• 0.6 FTE Media (practice – with experience in video and/or film)
  • 0.5 FTE Sports Journalism

Details of all entry requirements etc can be found with the job adverts. Applications close late August. I’m happy to be contacted with questions about the vacancies until the middle of August (you can access my details under the contact page), or email the Deputy Head of Department, Geff Green, on

Pull the trigger

Trigger-Only-Fools-And-Horses I’ve recently become part of a small group of academics who are engaging in conversations about the phenomenon of trigger warnings, after we noticed there was a lot of debate about the issue within the blogosphere and wider media, and increasingly within sectors of the academy, but little in the way of published research. None of us were that sure we wanted to take on a huge research or writing task with our other commitments but as this topic was cropping up increasingly as we went about our work (which between us covers areas such as fandom, religion, psychology, gender, literature, sexuality, media, internet cultures and probably other stuff I’ve forgotten), we decided it was probably time we at least had some conversations about it and curated some of the other conversations going on ‘out there’ on the issue. One of the things we are wanting to do is open up discussion with each other – and with anyone else who was interested – about these things within an academic framework, and part of that includes blogging about our ideas, thoughts and findings.

This is the first of (at least) three blog posts I want to write on the topic. Here I’m really just providing some ground work in terms of highlighting other people’s comments on the debate with a couple of links to other discussions. As someone whose research is often concerned with internet technologies and media/fan audiences, naturally I am also intending to blog about internet and fan cultures and the ways trigger warnings are debated in spaces like Tumblr, Reddit, LiveJournal and fan blogs (particularly regarding so-called Social Justice Warriors or SJWs) so that’s another post or two. My third area of interest in this topic is the way TWs are presented primarily as an American phenomenon and how people (both US and non-US citizens) comment on this within wider frameworks of conceptualising ‘Murica’. (This is an area I’ve been interested in since my PhD work where I found a very clear narrative within British media about negative attitudes towards the USA).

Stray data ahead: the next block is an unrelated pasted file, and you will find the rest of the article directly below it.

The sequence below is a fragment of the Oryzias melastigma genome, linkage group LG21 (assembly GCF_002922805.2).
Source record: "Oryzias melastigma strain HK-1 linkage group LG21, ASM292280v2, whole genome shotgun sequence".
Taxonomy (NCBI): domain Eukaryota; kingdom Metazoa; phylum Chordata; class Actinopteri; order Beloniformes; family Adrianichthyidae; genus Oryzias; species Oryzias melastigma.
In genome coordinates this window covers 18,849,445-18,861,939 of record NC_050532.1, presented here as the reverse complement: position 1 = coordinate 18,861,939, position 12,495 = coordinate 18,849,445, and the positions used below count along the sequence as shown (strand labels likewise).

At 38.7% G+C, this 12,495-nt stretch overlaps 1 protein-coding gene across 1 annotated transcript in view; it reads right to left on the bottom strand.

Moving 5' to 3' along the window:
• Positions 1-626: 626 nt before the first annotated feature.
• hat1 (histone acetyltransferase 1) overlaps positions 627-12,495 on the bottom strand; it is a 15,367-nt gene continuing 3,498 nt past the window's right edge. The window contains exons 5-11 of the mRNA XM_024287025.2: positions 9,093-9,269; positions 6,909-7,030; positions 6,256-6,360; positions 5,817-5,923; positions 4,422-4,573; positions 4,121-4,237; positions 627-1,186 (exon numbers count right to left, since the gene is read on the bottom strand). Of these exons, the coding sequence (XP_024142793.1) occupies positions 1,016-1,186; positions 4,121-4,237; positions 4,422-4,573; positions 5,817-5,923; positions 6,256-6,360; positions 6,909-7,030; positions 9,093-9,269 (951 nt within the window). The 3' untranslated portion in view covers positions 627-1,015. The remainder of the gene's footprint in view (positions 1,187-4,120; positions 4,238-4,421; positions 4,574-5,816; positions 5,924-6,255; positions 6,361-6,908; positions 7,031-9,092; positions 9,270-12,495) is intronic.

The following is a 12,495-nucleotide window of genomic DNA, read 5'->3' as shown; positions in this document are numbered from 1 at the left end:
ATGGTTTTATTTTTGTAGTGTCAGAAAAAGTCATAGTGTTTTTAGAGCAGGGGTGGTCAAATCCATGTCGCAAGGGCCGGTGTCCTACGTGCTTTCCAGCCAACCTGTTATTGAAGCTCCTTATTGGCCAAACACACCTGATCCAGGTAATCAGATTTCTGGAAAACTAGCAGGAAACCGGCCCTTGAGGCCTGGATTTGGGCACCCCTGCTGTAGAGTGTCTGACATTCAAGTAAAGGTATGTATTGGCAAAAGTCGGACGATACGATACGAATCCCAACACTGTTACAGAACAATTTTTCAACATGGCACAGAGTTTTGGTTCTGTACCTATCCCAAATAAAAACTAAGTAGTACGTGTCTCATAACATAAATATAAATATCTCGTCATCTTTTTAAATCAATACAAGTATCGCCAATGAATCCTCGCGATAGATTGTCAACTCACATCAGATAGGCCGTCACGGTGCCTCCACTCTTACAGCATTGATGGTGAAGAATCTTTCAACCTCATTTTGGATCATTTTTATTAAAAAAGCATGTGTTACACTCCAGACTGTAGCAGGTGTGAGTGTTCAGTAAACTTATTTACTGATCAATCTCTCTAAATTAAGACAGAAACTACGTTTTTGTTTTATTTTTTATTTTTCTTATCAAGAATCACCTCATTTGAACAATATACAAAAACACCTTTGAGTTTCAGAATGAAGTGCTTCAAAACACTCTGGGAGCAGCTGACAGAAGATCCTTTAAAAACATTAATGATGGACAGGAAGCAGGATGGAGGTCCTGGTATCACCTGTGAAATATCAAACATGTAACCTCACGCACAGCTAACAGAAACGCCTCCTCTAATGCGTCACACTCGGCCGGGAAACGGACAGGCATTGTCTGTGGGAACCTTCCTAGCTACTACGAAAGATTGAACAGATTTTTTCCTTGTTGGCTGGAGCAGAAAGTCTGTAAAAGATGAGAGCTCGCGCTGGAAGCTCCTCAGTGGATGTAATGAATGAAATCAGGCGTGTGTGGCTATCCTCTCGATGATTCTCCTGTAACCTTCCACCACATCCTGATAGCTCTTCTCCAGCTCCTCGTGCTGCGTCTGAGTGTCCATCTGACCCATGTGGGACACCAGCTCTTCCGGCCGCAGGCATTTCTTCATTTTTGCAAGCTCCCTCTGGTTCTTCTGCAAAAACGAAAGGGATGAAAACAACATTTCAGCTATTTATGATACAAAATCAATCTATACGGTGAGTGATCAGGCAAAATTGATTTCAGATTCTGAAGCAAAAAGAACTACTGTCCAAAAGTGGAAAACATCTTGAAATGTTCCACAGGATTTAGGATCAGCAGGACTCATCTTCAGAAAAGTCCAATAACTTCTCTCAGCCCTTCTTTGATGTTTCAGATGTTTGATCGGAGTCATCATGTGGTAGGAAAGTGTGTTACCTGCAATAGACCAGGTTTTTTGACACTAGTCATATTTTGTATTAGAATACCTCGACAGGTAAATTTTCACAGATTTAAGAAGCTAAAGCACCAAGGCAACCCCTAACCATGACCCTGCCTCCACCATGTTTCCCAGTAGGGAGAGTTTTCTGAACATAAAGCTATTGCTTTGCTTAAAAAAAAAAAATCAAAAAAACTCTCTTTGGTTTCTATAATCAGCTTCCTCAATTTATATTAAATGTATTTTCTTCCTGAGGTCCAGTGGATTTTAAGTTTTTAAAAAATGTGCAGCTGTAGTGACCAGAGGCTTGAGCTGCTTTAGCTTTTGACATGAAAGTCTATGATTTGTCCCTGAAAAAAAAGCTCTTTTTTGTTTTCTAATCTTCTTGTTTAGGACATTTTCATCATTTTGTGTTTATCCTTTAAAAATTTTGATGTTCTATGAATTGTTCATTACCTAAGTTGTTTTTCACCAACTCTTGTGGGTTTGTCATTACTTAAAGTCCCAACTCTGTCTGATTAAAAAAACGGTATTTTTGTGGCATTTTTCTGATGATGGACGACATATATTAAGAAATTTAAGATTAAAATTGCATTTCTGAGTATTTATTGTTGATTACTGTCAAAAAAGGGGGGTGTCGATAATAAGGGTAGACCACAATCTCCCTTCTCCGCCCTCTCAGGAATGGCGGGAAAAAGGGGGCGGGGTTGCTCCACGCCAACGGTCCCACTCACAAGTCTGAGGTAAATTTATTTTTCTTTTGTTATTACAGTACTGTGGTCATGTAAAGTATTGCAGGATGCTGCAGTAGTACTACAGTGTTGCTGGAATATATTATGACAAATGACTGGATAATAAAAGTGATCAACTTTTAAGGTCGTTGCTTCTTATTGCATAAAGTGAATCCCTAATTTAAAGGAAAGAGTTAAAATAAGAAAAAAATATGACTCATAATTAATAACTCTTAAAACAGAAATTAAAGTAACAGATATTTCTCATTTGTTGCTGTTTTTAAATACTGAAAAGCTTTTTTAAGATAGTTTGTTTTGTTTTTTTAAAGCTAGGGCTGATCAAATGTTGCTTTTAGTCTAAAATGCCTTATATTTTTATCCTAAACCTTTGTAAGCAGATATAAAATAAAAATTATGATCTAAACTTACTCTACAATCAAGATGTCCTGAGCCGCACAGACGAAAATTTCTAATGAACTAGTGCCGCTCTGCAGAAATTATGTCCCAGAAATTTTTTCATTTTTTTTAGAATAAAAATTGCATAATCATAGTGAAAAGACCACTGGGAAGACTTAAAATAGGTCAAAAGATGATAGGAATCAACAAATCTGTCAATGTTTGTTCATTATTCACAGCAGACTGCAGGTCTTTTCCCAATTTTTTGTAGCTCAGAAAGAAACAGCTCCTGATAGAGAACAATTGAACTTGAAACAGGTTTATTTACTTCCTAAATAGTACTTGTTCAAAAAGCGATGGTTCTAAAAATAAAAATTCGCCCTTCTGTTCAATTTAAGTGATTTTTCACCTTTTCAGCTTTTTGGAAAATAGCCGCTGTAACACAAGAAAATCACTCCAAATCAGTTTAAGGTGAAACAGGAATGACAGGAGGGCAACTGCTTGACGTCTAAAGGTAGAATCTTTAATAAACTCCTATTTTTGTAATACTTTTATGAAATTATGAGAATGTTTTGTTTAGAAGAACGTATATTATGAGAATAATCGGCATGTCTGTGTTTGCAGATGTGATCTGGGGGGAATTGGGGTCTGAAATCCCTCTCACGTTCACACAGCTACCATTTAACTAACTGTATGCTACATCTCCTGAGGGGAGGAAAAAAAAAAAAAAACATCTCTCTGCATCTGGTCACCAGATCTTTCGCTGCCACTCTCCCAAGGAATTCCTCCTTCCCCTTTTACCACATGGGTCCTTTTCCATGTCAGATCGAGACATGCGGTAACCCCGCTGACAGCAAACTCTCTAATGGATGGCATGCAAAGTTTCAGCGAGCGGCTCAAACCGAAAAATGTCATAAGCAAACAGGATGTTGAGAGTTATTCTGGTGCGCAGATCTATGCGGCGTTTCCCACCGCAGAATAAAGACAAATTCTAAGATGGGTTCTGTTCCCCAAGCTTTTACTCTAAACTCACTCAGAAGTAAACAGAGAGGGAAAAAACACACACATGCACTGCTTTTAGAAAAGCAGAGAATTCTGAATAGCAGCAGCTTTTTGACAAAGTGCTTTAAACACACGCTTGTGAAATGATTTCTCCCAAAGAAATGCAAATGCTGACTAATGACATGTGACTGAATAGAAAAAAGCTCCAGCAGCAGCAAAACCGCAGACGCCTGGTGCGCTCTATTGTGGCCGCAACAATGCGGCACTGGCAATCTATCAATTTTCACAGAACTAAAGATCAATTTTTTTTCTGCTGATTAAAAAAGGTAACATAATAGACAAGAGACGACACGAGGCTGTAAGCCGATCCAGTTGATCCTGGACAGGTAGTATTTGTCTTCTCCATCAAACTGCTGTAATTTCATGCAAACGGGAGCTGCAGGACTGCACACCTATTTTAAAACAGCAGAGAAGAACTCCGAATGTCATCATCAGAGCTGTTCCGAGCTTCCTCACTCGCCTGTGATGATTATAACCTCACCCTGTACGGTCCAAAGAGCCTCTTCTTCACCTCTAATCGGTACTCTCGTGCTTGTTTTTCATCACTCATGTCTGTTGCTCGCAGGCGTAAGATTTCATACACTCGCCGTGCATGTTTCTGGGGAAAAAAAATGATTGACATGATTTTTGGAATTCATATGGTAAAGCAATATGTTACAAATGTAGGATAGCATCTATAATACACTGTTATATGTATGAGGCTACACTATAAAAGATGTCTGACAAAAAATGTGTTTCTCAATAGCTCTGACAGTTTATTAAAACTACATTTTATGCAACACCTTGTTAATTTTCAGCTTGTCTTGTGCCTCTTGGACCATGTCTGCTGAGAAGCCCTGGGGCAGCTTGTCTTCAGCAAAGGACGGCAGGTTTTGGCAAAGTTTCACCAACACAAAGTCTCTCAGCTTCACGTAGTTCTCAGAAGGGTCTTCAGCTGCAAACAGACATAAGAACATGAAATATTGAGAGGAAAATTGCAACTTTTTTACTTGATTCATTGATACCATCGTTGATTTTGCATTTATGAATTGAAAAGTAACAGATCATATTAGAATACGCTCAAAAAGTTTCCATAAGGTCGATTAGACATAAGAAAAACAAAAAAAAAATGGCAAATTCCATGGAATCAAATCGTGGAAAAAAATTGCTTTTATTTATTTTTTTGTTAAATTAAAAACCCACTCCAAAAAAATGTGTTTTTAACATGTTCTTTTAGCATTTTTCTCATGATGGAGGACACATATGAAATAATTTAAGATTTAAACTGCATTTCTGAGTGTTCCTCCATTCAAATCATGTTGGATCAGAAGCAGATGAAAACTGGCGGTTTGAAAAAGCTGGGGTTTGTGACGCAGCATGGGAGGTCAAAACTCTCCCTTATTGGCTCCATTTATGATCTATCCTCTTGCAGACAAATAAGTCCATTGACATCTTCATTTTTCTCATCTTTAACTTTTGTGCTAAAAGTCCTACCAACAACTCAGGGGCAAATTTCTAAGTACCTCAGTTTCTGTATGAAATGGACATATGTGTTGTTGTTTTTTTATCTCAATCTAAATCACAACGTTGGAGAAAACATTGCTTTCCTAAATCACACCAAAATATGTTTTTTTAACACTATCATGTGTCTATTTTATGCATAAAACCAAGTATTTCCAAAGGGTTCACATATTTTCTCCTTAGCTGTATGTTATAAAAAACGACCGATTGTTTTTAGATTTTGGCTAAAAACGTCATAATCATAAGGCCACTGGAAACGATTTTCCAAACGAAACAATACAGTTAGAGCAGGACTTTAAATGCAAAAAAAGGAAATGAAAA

For those who don’t know what trigger warnings (or TWs) are, they’re a way of highlighting (sometimes through tags, sometimes labels etc) potentially problematic (or ‘triggering’) content. They work in much the same way as product allergy warnings or those little boxes on the back of DVDs with the certificate rating. There can be trigger warnings for a whole range of things, but mainly we’re talking about things like rape, violence, sexual content, racism, sexism, cissexism, homophobia, suicide, eating disorders and so on. You may well have seen articles in the news or via social media about whether or not to use such warnings in literature, teaching materials and so on – mainly relating to the USA, which I will return to in a future post.

Meg John Barker kicked off the discussion a few days ago with their thoughtful post. They argue here for opening up conversations between people who take different approaches to the phenomenon and argue that neither polarised position about being ‘pro’ or ‘anti’ TW is particularly helpful at engaging with the nuances of hugely complicated and multi-faceted issues such as trauma, freedom of speech and censorship. As Barker puts it, ‘So instead [of debating pros and cons of TWs] it is helpful to ask ourselves what it has the potential to open up, and what it risks closing down. We might helpfully consider this question on multiple levels, i.e. what it opens up and closes down for the individuals concerned, for communities in which they are embedded, for achieving their aims, and for wider culture.’ I think this point is particularly pertinent, which I’ll come back to in a bit.

Barker’s post links to a couple of other blog posts on the topic, Jack Halberstam’s post, entitled You are triggering me! The neo-liberal rhetoric of harm, danger and trauma and Scott Alexander’s ‘The wonderful thing about triggers‘. These are both interesting posts that cover a lot of ground and have resulted in large comment streams, with commenters often adopting the binary positions on the topic Barker cautions against.